Framing Assumptions and Cyberspace Regulation: A Critical Reflection on Differences among Countries

Document Type: Commentary


Graduate School of Management and Economics, Sharif University of Technology, Tehran, Iran


Thispaper attempts to connect two rather different fields of study by applying concepts from regulating technological risks to the field of cyberspace regulation. The concept of framing assumption is used in order to show the cyberspace regulation differences in  countries particularly between the U.S. and the Euopean system. It shows how the U.S. and Europe have adopted different assumptions regarding the policy problem, the system within which the problem arises and the policy solutions. While the problem for the U.S. regulatory system is technological advancement, the European countries perceived the problem as mitigating hazards. The system for the U.S. is conceived as the competition among profit-seeking companies,whereasEuropean countries are suspicious about those profit-seeking activities. Finally, the solution is lower government intervention for the former, and the latter found the direct involvement of the government as the main solution. An important implication is that there is no unified form of regulation and countries like Iran need to consider their local factors in order to establish their own regulatory systems.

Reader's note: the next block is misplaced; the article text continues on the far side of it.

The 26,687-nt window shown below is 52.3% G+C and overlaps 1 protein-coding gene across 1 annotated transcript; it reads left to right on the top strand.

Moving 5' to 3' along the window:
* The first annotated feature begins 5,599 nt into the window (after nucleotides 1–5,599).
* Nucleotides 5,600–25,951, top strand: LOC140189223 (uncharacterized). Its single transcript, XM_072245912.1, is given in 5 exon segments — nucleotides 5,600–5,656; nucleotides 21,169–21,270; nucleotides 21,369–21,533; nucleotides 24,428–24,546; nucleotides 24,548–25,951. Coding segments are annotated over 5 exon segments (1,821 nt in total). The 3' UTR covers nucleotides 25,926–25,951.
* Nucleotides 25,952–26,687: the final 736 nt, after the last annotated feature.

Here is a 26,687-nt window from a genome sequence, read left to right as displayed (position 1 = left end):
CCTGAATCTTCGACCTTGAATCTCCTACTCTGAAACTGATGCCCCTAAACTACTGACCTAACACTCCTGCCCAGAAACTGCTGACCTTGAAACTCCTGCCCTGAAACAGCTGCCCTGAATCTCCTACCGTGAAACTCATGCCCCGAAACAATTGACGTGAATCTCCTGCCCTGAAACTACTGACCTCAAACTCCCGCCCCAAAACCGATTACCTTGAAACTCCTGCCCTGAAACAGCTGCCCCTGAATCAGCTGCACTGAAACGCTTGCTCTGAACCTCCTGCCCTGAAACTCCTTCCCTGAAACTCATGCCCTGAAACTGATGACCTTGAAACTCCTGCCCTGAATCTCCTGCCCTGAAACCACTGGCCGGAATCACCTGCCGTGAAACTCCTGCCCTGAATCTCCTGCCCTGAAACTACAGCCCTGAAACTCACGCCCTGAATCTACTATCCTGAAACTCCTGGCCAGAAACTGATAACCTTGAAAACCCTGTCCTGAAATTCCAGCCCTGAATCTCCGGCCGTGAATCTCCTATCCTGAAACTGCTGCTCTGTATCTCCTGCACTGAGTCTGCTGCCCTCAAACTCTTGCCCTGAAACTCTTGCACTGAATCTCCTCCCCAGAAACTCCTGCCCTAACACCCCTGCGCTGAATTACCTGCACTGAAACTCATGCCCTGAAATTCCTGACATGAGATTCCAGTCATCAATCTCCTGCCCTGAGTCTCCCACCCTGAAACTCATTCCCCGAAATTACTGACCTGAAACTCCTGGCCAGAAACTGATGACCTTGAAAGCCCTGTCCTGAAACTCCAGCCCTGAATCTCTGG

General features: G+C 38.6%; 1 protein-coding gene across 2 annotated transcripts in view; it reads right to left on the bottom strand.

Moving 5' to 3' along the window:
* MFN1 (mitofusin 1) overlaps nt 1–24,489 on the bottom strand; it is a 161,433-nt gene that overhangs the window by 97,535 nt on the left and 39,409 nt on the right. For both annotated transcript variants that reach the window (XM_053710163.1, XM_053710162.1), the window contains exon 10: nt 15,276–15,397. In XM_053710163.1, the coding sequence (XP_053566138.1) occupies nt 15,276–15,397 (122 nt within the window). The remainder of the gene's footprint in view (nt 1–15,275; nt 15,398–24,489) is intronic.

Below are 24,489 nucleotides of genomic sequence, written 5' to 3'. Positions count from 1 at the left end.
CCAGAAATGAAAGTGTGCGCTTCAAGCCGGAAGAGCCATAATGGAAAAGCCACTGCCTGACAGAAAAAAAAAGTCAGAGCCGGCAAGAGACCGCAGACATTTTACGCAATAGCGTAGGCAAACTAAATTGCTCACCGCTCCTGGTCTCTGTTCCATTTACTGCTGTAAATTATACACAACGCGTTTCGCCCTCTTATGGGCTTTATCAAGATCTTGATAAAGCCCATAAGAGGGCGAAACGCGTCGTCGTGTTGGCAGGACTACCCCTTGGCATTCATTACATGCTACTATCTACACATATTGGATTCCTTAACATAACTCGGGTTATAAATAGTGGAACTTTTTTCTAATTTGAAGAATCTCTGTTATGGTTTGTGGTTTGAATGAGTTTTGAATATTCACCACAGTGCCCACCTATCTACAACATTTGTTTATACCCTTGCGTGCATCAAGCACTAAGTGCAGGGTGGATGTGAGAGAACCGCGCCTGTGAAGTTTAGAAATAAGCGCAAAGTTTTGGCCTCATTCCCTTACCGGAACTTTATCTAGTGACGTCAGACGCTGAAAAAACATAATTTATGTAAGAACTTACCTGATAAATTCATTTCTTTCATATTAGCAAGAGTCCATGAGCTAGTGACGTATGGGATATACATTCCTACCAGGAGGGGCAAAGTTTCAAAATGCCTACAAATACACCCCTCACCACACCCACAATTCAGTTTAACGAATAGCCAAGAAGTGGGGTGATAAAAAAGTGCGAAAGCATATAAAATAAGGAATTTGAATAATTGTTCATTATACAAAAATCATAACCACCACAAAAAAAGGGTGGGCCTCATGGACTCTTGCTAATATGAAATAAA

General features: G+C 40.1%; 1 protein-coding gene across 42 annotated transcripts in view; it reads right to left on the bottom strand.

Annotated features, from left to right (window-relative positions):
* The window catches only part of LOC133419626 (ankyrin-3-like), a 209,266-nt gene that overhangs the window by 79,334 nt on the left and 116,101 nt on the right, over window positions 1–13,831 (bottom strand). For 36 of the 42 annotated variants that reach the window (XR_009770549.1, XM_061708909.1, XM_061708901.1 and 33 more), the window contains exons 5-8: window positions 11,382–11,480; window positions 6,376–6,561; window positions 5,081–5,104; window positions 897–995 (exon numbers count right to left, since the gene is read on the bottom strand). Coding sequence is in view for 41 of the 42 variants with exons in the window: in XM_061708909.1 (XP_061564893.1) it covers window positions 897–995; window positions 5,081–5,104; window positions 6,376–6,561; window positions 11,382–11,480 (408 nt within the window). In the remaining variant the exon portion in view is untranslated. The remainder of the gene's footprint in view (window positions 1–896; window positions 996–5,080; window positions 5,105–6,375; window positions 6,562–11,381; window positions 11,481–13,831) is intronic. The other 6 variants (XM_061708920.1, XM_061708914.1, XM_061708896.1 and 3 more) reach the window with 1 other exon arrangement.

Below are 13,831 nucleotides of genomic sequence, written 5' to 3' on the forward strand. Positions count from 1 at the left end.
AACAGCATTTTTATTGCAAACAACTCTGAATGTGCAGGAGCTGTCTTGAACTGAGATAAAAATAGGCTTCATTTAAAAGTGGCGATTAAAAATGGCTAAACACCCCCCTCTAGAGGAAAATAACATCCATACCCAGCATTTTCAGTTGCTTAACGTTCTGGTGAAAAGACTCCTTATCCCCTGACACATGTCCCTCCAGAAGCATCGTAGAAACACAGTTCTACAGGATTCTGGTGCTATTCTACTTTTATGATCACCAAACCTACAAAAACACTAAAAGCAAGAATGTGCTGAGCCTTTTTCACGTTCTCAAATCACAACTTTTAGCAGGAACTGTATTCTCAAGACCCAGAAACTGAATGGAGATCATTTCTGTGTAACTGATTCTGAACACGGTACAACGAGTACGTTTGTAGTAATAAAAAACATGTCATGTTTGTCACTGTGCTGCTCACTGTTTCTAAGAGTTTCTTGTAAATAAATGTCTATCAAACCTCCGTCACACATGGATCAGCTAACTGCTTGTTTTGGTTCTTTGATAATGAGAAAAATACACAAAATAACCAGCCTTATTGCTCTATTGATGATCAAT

The rapid development of the world after the industrial revolution in 1770 has been analysed by several scholars during the past 250 years. A well-known picture of this history has divided it into 5 technological revolutions (Freeman & Perez, 1988; Freeman & Louca, 2001) or somehow three industrial revolutions that is now breeding thefourthone, which is called industry 4 (Kagermann et al., 2013).

The mechanization of textile machinery followed by advances in steam engine led to the development of railway industry has been counted as two successive technological revolutions (Perez, 2010) that are also integrated as the first industrial revolution (von Tunzelmann, 1978). Electrical motors and internal combustion engines; then, changed the world from the mid-18th century to the late 19th century as the third and the fourth technological revolutions (Perez, 2010), or the second industrial revolution. Finally, the ICT internet and other communication practices, initiatedby the development of microprocessors, paved the way for the fifth technological or the third industrial revolution (Perez, 2010).